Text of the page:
How To Drink Wine Like a Pro in Italy

Contributing Writer: Alyssa Gregory

Italy is full of breathtaking paradises; but, I would have to say my favorites are the Chianti vineyards.

paradise

Path from the cellar to the restaurant at Castello di Verrazzano.

I can’t quite decide if it’s the peaceful scenery that makes them magical or if it’s the wine that is so generously poured.

Secluded away from cities, things slow down even more than the typical Italian way of life in these secret nirvanas.

Driveway to Castello di Verrazzano.

Driveway to Castello di Verrazzano.

The smell of fruits and flowers clears the mind while the quietness settles it. A few days ago I visited Castello di Verrazzano in Greve which has been producing wine since 1150.

vineyards

Just some of the vineyards of Castello di Verrazzano.

I felt my body relax as I walked through the gardens. As I neared the dining room I could hear the clinking of glasses and loud bursts of laughter. Entering into the dining room, I saw Gino, an older gentleman with salt and pepper hair standing at the head of the table. He had his hand on his hip, the other holding a glass of wine, lips pursed and with one eyebrow raised. Loudly he swallowed and exhaled an hmmm. Dropping the stance, Gino begins to laugh and says, “THAT is how you taste wine like an expert.”

Gino, the enthusiastic sage of Castello di Verrazzano.

Gino, the enthusiastic sage of Castello di Verrazzano. (Photo by Kailey Wagner)

Full of life and love advice, Gino is the go to man for any problem. And as a wine expert he is the perfect man to learn how to taste wine correctly in Italy from.

Step 1: Pour the wine.

Wine tasting at Castello di Verrazzano. (Photo by Rachel Mason)

Wine tasting at Castello di Verrazzano. (Photo by Rachel Mason)

Do not pour to the brim. You are in Italy, a place where wine flows more freely than water. You’re not at a high school party. You can always get a refill. So, pour the wine until the glass is about one-third full for white or rose wine or half-full for red wine. Room has to be left to be able to swirl the liquid.

Step 2: Pick up the wine glass.

Do not pick up the glass by the bowl! Wine is served in a stemmed wine glass for a reason. Placing your hand on the bowl of the glass warms the contents of the glass which could mess with its taste. Hold the glass by pinching the stem of the glass, close to the base, between your index finger and thumb.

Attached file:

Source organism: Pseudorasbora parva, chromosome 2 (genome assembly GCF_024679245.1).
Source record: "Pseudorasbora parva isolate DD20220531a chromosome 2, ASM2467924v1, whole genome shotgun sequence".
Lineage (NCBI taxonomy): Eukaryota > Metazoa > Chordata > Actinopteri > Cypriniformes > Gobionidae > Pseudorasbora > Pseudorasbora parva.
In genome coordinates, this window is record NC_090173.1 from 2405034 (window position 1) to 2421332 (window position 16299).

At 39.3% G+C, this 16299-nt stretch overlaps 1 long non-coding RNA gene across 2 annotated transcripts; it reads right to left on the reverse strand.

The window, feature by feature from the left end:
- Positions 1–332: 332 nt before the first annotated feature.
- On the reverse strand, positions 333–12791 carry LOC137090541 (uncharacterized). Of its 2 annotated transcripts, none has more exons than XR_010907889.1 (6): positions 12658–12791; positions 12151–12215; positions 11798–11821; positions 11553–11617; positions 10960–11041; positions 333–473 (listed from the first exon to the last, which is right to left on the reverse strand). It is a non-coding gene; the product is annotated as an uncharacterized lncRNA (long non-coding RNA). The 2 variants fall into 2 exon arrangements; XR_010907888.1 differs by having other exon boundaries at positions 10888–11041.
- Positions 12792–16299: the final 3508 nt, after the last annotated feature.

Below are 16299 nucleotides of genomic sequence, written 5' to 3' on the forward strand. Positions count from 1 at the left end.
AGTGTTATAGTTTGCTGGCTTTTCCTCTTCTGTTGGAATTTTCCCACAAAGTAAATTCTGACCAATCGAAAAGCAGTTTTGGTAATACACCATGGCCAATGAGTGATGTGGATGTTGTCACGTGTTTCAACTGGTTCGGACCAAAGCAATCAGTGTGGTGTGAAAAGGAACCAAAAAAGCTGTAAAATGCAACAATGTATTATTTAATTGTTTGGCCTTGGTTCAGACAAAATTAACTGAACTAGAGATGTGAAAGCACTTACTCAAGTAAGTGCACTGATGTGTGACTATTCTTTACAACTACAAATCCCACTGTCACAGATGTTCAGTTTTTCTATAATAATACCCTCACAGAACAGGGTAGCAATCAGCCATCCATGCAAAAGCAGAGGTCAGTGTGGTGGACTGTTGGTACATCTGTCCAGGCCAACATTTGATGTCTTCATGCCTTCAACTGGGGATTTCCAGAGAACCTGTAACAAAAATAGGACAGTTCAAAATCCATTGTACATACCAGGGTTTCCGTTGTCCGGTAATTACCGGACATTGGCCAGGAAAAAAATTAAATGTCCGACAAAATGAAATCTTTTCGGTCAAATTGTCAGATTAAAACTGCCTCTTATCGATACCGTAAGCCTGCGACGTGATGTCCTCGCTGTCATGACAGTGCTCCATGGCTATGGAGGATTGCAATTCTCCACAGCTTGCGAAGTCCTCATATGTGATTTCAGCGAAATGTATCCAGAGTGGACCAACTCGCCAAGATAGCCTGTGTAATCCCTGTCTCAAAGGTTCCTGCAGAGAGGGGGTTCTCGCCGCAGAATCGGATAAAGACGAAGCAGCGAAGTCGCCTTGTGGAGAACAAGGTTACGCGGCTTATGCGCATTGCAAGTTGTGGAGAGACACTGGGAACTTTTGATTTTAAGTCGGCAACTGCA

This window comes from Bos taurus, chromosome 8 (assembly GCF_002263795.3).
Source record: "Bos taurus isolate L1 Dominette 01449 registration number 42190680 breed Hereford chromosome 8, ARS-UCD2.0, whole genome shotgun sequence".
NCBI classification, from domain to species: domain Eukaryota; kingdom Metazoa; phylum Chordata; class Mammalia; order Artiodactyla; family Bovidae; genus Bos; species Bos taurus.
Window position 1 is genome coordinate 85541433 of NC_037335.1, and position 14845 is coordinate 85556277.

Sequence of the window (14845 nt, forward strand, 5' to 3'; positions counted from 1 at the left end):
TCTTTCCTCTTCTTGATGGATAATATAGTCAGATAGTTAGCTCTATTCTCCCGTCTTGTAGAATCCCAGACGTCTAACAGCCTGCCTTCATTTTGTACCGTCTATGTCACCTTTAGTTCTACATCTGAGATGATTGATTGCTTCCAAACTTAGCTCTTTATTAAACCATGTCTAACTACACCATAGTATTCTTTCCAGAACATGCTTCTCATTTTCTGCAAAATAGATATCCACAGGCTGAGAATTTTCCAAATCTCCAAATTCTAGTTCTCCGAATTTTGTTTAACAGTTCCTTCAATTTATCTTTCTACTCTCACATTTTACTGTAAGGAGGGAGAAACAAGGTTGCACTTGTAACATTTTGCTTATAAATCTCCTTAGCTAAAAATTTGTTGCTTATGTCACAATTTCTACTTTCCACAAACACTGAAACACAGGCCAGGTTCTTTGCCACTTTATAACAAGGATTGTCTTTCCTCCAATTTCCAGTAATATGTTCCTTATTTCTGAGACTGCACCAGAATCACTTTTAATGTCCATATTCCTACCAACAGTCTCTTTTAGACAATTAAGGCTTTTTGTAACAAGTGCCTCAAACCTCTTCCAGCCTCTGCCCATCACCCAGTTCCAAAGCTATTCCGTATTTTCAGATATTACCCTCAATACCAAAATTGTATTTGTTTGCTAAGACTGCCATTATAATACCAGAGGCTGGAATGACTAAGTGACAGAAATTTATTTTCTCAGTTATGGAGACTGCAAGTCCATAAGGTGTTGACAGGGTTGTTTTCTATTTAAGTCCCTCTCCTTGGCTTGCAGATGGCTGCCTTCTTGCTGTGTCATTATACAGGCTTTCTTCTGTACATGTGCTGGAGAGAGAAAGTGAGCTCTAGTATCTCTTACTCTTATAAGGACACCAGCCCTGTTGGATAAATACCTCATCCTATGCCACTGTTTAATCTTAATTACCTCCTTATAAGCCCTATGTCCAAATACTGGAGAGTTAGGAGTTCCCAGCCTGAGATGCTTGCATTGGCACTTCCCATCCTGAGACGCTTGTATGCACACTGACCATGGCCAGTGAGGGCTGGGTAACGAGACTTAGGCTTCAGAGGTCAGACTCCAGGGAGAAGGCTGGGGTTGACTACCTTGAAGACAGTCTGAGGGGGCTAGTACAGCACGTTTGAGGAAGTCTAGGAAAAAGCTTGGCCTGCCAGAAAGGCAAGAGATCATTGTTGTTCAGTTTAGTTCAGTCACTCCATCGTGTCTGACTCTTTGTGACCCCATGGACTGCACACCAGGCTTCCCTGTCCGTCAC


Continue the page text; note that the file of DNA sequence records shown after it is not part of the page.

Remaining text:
Step 3: Notice the wine’s coloring.

While holding the wine by the stem, tilt the glass over a white napkin or tablecloth until it looks like the contents might spill. Stare through the glass and check the wine’s color, opacity and viscosity. Even if you don’t know what you’re looking for stare intently at it like everyone else is. But, it is not the Sistine Chapel so it shouldn’t take you longer than 5 seconds to complete this step.

Step 4: Swirl it.

While still holding the glass by the stem, begin to swirl the contents of the glass. Keep an eye on the liquid though and keep it in the cup and off your neighbors. This is a slow swirl meant to release the aromas of the wine, not to try to make it look like a tornado in a cup. Also, it is not the Daytona 500, let the liquid circle the cup only a couple of times.

Step 5: Take a big whiff.

This is the step, where if you’re like me and have a bit of a nose insecurity, it becomes prominent how large your nose is. To correctly smell wine you must place your sniffer inside the glass, so far that the glass is touching your face and circling your nose. But use your judgment. If you poured a bit too much do not stick your nose so far in that it gets wet. Take a big whiff and try to identify the ingredients. There are three types of wine aromas:

  • Primary Aromas come from grapes and include fruit, herb and flower notes.
  • Secondary Aromas come from fermentation and yeast aromas.
  • Tertiary Bouquets come from aging, oxidation and oak such as baking spices, nutty aromas and vanilla.

One does not simply sniff above the glass or try to wave the smells to your nose. Smells are lost and you can’t fully enjoy the aromas.

Step 6: Take up the stance.

According to Gino’s wine tasting etiquette there is a stance one takes to taste a wine. Place one hand on your hip and with the other hold the wine glass (by the stem!). Make your face look calm and slightly bored.

Step 7: Finally, take a sip.

This is wine, not beer, so there’s no need to shotgun it. Take a sip and let it rest on your tongue for a second. Then begin to swish it around your mouth coating all the inside with the liquid goodness. You’ll register different tastes in different areas of your tongue. Then, very carefully, with the wine still in your mouth, open your mouth suck in a bit of air, this allows the wine to aerate in your mouth, enhancing the intensity of the flavors.

Step 8: Swallow.

After experiencing all the different tastes in your mouth it is finally time to swallow. Let the flavors wash down your throat and warm your tummy. After you taste the wine raise your eyebrow and say hmmmm un-committedly.

Step 9: Judge the wine.

If it was good you could flash a smile and comment on its great balance of flavors, its smoothness or just all around great taste.

If you weren’t impressed you can raise your eyebrow and offer an unimpressed mmmmmm. Then share with others what you liked or didn’t like about the wine.

Remember there is no right or wrong answer in wine tasting. It is all totally opinion based. So don’t be afraid to share your opinion. Because regardless of whether you liked or hated it you’ll have blown everyone away with your amazing wine tasting etiquette.

Want to try out your newly learned wine tasting etiquette? Travel with Florence for Fun down the Siena and Tuscan wine roads or spend a day hiking and drinking in Chianti.

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